The name Lekhfa, under which this concert has been promoted as a precursor to this year’s Liverpool Arab Arts Festival, is not, as I initially thought, the name of a band. It is the name of the first album to be released by Egyptian artists Maryam Saleh (Vocals), Tamer Abu Ghazaleh (Oud, Vocals) and Maurice Louca (Keys, Guitar). All three have a history of individual and collaborative achievement behind them, but this is their first creation together, and the result is an album which has drawn critical acclaim; “layers of grit and beauty intertwine in and around the dystopian poems of their contemporary Mido Zoheir” (Gingersounds) to produce “an edgy triumph” (The Guardian).
However, critical acclaim seems not to have been translated into ticket sales and the performance has been re-located from the IWF Substation to the Kazimier Garden, while a day of incessant rain has further dampened expectations. But by mid-evening even Tefnut has decided that we’ve had enough and, the downpour downgraded to drizzle, a steady trickle of people begin to scrunch their way to the bar.
The trio responsible for the album are joined tonight by drummer Khaled Yassine, percussionist Ghassan Bouz and bassist Elie Afif to form a musical quintet fronted by Saleh’s vocals. A gentle percussive beat and Abu Ghazaleh’s bluesy oud serve as the slow-burning introduction to album opener Kont Rayeh, before Saleh’s yearning vocal and Louca’s glockenspiel-like keys float us into a reverie full of promise. By the time they have further set the scene with the western-sounding guitar riff of Nefsis Akliand the more traditional middle eastern patterns of Ayez Awsal, the garden is jammed, a sea of shuffling feet and bobbing heads.
The early promise of Saleh and Ghazaleh’s vocals is fully realised in the beautiful duet of Ekaa Maksour, a sinuously delivered call and response, before things get even dreamier with the exquisite El Shawha Wel Soaar, a spoken word vocal over delicately picked strings. Throughout, Yassine’s drums and Afif’s bass provide the perfect foundation for Bouz’s polyrhythmic percussion, while Louca’s keys add swirling layers to the mix and his slide guitar lines weave effortlessly with Ghazaleh’s oud.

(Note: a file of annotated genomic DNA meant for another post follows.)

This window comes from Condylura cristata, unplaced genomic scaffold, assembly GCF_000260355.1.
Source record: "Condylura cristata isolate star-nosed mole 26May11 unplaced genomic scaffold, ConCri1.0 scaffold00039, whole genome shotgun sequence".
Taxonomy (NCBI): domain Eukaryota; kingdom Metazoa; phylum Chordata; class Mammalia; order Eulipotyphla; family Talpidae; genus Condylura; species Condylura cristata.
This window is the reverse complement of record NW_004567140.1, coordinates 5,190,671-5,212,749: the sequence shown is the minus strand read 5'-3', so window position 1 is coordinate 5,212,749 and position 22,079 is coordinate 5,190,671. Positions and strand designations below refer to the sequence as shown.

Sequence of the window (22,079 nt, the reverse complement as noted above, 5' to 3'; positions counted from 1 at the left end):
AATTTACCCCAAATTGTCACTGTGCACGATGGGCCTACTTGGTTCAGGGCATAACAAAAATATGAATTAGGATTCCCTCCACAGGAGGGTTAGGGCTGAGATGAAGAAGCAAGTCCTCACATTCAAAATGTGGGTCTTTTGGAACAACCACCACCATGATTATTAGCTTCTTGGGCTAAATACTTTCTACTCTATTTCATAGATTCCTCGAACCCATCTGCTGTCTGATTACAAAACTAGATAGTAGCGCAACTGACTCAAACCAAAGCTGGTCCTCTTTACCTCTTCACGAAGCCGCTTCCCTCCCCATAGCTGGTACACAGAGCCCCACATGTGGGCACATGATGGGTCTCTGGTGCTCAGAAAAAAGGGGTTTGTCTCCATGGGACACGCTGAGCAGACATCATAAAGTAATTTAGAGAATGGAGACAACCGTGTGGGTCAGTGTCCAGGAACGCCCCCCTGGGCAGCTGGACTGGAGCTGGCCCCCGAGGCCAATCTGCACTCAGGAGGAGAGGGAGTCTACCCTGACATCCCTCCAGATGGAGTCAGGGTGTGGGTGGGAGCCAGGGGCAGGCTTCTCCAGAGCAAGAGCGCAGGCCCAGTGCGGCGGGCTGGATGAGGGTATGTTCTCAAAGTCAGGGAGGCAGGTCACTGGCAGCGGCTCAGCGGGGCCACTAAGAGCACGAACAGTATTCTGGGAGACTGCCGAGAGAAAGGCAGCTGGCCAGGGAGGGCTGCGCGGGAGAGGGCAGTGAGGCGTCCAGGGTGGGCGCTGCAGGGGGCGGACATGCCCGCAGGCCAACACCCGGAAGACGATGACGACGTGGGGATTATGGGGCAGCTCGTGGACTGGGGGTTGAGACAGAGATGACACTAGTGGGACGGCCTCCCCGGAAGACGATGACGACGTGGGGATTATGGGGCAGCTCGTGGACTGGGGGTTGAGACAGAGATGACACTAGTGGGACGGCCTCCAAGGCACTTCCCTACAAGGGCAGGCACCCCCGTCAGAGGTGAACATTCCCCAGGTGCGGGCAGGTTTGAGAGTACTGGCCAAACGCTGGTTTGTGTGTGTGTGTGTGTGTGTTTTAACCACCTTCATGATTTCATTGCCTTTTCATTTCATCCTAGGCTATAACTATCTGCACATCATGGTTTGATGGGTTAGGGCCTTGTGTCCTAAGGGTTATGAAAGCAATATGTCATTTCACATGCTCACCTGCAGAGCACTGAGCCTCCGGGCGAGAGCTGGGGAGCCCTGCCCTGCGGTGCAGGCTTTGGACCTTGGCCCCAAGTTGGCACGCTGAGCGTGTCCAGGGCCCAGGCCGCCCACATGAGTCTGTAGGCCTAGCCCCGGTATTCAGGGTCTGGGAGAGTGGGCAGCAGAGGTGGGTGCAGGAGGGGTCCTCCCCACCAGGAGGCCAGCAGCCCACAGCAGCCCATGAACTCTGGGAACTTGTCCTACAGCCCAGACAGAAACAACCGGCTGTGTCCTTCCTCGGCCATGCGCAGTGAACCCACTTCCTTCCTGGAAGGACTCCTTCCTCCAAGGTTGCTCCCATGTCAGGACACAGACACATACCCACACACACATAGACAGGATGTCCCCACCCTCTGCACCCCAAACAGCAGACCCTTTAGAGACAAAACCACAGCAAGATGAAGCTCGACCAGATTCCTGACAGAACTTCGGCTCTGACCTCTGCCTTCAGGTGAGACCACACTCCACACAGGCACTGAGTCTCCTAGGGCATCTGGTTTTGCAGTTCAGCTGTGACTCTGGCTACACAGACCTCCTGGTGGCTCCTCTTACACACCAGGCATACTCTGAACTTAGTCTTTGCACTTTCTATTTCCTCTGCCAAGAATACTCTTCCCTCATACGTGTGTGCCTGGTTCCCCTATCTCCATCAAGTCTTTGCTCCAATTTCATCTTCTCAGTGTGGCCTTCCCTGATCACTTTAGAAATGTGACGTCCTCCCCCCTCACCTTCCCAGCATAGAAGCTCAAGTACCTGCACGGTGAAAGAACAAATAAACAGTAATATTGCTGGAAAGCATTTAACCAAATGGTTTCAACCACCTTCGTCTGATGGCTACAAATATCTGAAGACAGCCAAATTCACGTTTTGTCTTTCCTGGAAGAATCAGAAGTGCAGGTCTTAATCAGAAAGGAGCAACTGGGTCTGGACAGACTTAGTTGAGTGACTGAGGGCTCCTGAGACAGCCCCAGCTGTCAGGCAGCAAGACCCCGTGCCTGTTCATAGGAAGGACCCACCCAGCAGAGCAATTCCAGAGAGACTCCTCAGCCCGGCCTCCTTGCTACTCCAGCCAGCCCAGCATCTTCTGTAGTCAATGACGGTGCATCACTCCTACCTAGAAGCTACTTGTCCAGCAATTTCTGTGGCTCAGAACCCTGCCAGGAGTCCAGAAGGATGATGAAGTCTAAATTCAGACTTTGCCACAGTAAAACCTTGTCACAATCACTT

As to the subject matter of the songs there are a couple of introductions that throw a glimmer of light on “far away countries” and the miseries of the contemporary diaspora but, to state the bleedin’ obvious, as always with music presented in a different tongue we are left with intrigue – are they singing about children dying as bombs fall or lovers entwined in fragrant gardens, are we dancing in a state of enlightenment or blissful ignorance? (Unfortunately, I have been unable to unearth a translation of Zoheir’s poetry.)
The songs are kept relatively short and, given the groove the band hit, there is a twinge of regret each time they finish another hypnotic journey, they could definitely keep it going, the continually gyrating crowd are testament to that. There’s a feel-good vibe in the air and it’s a set that sits perfectly in the Kazamier Garden’s pantheon of alternative acts and one that fully deserves further exposure – Oyé next year would be a treat.
Glyn Akroyd / @GlynAkroyd